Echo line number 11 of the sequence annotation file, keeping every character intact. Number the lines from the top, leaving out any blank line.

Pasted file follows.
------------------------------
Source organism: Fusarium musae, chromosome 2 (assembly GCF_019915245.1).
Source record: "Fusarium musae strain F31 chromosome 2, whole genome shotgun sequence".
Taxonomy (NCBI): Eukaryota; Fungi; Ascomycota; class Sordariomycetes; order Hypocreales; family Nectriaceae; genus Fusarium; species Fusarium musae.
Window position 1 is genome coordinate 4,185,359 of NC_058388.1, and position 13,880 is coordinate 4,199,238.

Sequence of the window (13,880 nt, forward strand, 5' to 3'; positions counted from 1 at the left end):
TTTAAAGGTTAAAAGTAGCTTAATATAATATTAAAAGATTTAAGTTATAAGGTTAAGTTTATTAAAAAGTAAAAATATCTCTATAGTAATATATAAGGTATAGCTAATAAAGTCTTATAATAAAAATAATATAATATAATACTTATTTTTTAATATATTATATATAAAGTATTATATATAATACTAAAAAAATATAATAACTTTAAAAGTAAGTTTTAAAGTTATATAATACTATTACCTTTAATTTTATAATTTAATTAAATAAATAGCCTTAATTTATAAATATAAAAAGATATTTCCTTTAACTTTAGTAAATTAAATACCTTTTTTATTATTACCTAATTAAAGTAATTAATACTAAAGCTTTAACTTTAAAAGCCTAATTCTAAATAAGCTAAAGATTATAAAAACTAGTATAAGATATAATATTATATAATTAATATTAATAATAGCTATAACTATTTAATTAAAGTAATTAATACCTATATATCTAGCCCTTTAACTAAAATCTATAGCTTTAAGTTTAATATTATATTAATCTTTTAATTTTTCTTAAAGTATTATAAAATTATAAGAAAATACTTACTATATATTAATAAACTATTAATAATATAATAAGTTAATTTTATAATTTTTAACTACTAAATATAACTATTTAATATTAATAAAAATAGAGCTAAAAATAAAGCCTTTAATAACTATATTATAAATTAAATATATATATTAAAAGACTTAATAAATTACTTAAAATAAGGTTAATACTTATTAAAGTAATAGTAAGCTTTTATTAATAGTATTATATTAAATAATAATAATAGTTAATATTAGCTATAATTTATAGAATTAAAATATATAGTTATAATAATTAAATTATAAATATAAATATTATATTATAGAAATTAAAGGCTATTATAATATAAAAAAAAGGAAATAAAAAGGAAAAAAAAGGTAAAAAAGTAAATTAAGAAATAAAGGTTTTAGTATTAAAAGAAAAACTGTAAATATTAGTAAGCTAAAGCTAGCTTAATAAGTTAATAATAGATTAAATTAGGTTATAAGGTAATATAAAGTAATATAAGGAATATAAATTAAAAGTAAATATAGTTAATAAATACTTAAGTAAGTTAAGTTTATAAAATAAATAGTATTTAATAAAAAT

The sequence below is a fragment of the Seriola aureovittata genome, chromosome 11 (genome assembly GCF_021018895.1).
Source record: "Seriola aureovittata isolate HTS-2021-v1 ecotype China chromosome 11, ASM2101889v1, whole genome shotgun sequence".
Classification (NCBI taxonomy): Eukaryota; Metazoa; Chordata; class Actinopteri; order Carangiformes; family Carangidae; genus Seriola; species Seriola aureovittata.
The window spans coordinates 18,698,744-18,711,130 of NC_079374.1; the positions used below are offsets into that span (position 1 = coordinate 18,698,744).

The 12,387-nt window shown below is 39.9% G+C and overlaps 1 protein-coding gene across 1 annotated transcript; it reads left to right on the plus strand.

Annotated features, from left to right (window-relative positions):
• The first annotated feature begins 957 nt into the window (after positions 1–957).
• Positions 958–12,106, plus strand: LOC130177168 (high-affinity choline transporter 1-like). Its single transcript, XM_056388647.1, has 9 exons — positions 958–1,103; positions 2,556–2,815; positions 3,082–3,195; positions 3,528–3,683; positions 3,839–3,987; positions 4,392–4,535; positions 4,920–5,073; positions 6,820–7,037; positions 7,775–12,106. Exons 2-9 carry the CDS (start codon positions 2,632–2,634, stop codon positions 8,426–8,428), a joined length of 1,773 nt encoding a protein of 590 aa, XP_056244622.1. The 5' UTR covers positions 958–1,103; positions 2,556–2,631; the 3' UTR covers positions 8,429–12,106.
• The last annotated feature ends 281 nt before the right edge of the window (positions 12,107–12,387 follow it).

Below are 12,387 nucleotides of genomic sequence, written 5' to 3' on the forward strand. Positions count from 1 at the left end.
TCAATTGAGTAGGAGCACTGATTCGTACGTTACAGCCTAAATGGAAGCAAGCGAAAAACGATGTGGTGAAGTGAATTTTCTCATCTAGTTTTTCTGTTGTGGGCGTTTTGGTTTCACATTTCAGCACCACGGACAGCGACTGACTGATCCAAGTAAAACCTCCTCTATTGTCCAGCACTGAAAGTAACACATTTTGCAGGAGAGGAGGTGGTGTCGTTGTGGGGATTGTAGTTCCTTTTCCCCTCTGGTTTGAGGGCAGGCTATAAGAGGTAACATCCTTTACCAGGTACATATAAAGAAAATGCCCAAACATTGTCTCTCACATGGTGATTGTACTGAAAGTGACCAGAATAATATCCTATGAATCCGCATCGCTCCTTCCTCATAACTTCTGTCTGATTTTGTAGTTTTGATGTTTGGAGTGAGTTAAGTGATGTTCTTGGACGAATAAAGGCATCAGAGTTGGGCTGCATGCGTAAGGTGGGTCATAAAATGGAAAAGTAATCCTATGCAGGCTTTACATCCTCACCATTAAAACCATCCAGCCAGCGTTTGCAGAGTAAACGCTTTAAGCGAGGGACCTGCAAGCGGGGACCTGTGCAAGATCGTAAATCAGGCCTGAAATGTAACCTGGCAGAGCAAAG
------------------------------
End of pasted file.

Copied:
The 12,387-nt window shown below is 39.9% G+C and overlaps 1 protein-coding gene across 1 annotated transcript; it reads left to right on the plus strand.